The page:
An Austrian Civic Centre Adapts the Village Vernacular

A church spire rises above a cluster of gable roofs. From above and from afar, the view of central Großweikersdorf has remained (almost) unchanged for centuries. But look closer, and the little village north of the Danube River reveals a new kind of space woven into its historic vernacular. Designed by Viennese firm Smartvoll Architects, the municipality’s new city hall, medical office and community centre integrates a diverse range of services into a complex inspired by its residential surroundings.

PHOTO: Romana Fürnkranz

Prominently situated on Großweikersdorf’s main square, the new building meets the public realm with an intimate face. An extruded gable roof frames the wood-clad facade of the city hall, which faces the square. In scale and proportion, Smartvoll’s design riffs on the local context, while the streamlined finishes and elegant blond accents introduce a contemporary — yet complementary — ambiance.

PHOTO: Romana Fürnkranz

Past the municipal chambers, the complex stretches out in a series of articulated volumes, playfully reflecting the varied frontages of surrounding homes. But the shifting volumes are also a practical design feature, accommodating individual entrances — and intimate outdoor spaces — for the building’s medical offices and community centre.

PHOTO: Romana Fürnkranz

Inside, a smooth sequence of spaces subtly delineates the building’s uses. Punctuated by tall windows and soaring skylights, blonde wood cladding stretches across the walls and angled ceilings, fostering a tranquil and aesthetically unified ambiance.

PHOTO: Dimitar Gamizov

Entering from the square, visitors pass a small municipal services office that emerges onto a comfortable seating area. Both a waiting room and an informal event venue — complete with “hangout steps” — the simple space is accented by greenery and green furnishings.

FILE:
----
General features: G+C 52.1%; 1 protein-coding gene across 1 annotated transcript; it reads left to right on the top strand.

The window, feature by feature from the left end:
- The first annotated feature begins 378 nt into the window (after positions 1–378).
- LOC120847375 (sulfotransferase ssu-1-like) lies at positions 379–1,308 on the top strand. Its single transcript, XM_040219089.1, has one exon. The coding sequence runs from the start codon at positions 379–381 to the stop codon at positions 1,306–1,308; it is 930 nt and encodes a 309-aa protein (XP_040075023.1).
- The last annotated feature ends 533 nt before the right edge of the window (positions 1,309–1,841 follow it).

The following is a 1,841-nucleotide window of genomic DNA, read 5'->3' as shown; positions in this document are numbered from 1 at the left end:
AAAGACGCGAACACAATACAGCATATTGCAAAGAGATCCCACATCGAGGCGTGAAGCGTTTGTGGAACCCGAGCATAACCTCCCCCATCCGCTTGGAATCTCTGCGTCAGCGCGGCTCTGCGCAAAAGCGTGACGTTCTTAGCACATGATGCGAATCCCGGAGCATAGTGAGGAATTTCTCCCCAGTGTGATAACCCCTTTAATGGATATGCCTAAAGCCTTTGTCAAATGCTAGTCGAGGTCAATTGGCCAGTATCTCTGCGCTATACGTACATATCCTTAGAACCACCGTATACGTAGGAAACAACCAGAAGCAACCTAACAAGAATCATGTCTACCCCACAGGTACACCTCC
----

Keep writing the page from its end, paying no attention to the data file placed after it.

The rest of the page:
PHOTO: Dimitar Gamizov

Beyond the stairs, similarly pared down rooms are flexibly configured to host meetings, conferences and community events. While the unadorned interiors can flexibly accommodate a wide range of uses, the minimalist design also amplifies the building’s spatial quality, drawing the eye up the vaulted ceilings and across all that wood.

PHOTO: Jörg Seiler

At the back of the complex, meanwhile, medical offices face a quieter residential side of the village, fostering a more discrete, private setting. And flanking the complex, public seating is complemented by new paving and touches of greenery, making for a welcoming space.

PHOTO: Jörg Seiler

For Großweikersdorf, the new civic hub is also intended as a community destination. Combining an attractive space with a diverse and flexible program of services and amenities, the complex is designed to help counteract Austria’s “donut effect,” which sees towns and villages hollowed in favour of more car-centric environments on the urban periphery. It’s a sort of suburbanization in miniature — and a phenomenon artfully and appropriately countered by Smartvoll’s intimate urbanity.

The post An Austrian Civic Centre Adapts the Village Vernacular appeared first on Azure Magazine.

Share This Post:

Share on facebook
Share on twitter
Share on pinterest
Share on linkedin

Leave a Comment

Your email address will not be published.

On Key

Related Posts

Visions of Utopia

“Do you think that the first space colony created by mankind will happen during your lifetime?” asks Serena Dzenis, a lens-based artist from Australia, who now resides in Iceland. The photographer is best known for work surrounding science, conservation and environmental issues. 2021 ± II: Utopia Broadcasting, shown here, is one such example – questioning

In “Coniunctio”: Christian Rex van Minnen @ Ross + Kramer, NYC

It almost seems like Christian Rex van Minnen, in his mind-bending and contemporary take on the past Masters of Western European painting, hasn’t named a solo show Coniunctio before. “Coniunctio, literally ‘conjunction,’ was used by ancient alchemists to describe chemical unions and Carl Jung adapted this term to describe the psychological union of the opposites, and

Creature Presents: Space Bat Killer

Take a stroll through Brielle, NJ, and link up with Sean Bernhardt, aka Space Bat Killer, to get a glimpse of his hand-cut, glue and scissors, handmade collage artwork as featured in the new SBK Logo Everslicks with Creature Skateboards! 

Scroll to Top


Yes! Sign me up for AFYC's weekly newsletter featuring valuable info for artists, nonprofits, upcoming contests, and our new product offerings.

Count Me In!